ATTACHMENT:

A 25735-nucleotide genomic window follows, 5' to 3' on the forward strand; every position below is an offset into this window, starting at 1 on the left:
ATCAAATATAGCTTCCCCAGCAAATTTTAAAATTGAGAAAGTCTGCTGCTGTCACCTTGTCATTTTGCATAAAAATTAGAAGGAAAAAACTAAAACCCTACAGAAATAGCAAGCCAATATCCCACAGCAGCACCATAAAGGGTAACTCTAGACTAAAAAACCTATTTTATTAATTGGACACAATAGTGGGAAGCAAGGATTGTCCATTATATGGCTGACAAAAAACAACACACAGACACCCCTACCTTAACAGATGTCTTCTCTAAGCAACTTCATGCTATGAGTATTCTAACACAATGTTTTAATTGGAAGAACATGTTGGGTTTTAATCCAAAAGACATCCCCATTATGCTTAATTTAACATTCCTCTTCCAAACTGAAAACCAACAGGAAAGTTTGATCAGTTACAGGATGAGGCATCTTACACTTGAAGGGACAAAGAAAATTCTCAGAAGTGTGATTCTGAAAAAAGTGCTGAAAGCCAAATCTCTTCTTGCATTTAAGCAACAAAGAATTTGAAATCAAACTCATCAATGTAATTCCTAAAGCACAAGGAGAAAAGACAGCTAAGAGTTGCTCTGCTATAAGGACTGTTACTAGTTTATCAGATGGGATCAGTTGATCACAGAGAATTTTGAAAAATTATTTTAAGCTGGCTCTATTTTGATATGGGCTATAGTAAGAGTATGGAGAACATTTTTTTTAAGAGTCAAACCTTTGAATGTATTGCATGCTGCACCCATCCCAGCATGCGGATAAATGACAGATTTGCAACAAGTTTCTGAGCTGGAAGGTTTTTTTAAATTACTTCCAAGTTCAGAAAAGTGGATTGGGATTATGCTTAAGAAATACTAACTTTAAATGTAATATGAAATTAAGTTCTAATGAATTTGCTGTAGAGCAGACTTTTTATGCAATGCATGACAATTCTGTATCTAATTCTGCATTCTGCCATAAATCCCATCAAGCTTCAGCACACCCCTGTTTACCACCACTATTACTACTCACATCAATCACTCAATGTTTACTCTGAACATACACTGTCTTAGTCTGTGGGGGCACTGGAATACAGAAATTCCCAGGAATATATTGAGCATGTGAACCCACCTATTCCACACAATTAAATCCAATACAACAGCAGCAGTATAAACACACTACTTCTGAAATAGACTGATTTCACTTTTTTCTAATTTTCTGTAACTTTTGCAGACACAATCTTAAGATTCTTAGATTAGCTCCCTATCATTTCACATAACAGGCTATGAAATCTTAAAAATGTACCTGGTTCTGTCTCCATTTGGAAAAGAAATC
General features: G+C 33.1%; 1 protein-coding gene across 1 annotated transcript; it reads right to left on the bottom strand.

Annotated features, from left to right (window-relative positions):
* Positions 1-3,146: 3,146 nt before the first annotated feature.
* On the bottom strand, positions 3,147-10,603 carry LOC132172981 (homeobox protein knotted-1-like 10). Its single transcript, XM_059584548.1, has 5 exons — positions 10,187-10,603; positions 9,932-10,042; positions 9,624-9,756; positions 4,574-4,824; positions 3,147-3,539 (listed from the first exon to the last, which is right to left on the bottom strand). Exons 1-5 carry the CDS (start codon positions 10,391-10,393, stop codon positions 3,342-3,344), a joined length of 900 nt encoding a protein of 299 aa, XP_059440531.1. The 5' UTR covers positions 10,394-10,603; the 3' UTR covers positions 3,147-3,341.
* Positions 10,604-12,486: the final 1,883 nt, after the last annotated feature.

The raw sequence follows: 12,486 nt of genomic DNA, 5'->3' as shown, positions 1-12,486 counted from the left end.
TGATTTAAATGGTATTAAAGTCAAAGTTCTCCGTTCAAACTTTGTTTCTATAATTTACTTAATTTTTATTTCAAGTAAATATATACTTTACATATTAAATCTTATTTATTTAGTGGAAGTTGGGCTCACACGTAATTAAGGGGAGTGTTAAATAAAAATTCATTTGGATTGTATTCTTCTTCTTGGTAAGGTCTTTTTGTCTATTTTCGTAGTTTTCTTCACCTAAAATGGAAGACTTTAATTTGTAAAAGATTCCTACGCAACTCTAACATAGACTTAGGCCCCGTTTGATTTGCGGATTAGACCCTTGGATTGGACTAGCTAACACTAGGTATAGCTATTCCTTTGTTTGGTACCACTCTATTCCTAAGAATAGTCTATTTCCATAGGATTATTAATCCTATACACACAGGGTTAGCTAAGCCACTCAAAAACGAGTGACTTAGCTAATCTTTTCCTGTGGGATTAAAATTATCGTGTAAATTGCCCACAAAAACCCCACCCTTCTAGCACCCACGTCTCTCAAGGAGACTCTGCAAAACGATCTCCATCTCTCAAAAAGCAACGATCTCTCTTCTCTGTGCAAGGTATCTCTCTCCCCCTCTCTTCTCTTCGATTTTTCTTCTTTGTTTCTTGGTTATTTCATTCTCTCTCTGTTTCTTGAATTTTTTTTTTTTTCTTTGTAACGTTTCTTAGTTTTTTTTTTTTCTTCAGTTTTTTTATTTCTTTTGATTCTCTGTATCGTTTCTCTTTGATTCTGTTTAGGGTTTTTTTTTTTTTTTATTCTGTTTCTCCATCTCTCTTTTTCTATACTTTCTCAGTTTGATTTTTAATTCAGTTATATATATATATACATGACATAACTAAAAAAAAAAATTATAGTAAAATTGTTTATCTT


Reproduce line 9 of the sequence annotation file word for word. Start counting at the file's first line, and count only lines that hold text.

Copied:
TGATTTAAATGGTATTAAAGTCAAAGTTCTCCGTTCAAACTTTGTTTCTATAATTTACTTAATTTTTATTTCAAGTAAATATATACTTTACATATTAAATCTTATTTATTTAGTGGAAGTTGGGCTCACACGTAATTAAGGGGAGTGTTAAATAAAAATTCATTTGGATTGTATTCTTCTTCTTGGTAAGGTCTTTTTGTCTATTTTCGTAGTTTTCTTCACCTAAAATGGAAGACTTTAATTTGTAAAAGATTCCTACGCAACTCTAACATAGACTTAGGCCCCGTTTGATTTGCGGATTAGACCCTTGGATTGGACTAGCTAACACTAGGTATAGCTATTCCTTTGTTTGGTACCACTCTATTCCTAAGAATAGTCTATTTCCATAGGATTATTAATCCTATACACACAGGGTTAGCTAAGCCACTCAAAAACGAGTGACTTAGCTAATCTTTTCCTGTGGGATTAAAATTATCGTGTAAATTGCCCACAAAAACCCCACCCTTCTAGCACCCACGTCTCTCAAGGAGACTCTGCAAAACGATCTCCATCTCTCAAAAAGCAACGATCTCTCTTCTCTGTGCAAGGTATCTCTCTCCCCCTCTCTTCTCTTCGATTTTTCTTCTTTGTTTCTTGGTTATTTCATTCTCTCTCTGTTTCTTGAATTTTTTTTTTTTTCTTTGTAACGTTTCTTAGTTTTTTTTTTTTCTTCAGTTTTTTTATTTCTTTTGATTCTCTGTATCGTTTCTCTTTGATTCTGTTTAGGGTTTTTTTTTTTTTTTATTCTGTTTCTCCATCTCTCTTTTTCTATACTTTCTCAGTTTGATTTTTAATTCAGTTATATATATATATACATGACATAACTAAAAAAAAAAATTATAGTAAAATTGTTTATCTT